The output from major Zambezi hydropower plants could decline by 10–20% under a drying climate, while wetting of the basin produces only a marginal increase. At a regional level, the increases in electricity generation costs are relatively small (less than 1% over the long term), but could reach 20–30% in the near term for hydro-dependent countries (e.g. Mozambique and Zambia). Because some hydropower could be displaced by coal, regional greenhouse gas emissions could increase by the equivalent of a large coal-fired power station.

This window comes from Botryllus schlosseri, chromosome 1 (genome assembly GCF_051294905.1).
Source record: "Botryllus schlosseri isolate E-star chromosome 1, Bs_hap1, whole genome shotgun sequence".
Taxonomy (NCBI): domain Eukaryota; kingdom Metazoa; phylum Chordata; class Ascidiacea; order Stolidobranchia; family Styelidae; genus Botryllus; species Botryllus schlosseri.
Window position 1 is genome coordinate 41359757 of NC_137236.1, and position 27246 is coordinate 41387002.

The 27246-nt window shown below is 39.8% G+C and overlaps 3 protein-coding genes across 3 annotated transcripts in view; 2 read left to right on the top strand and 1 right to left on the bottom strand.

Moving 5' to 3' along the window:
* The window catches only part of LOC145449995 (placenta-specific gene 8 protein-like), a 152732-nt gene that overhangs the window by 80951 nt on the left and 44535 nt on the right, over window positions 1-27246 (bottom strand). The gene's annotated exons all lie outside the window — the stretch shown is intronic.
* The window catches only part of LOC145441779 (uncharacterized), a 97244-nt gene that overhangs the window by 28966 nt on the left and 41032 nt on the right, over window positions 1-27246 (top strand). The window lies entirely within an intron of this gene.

The risks to regional electricity systems highlight the need for strong cooperative governance arrangements to manage shared water resources in the region, which could be bolstered by recent political initiatives. Beyond the level of individual investments, a policy shift is needed to integrate climate change and upstream development considerations into national and regional electricity planning, supported by relevant tools.
In addition, the potential for increased carbon emissions has implications for the commitments of southern African countries under the Paris Agreement to the United Nations Framework Convention on Climate Change (UNFCCC).
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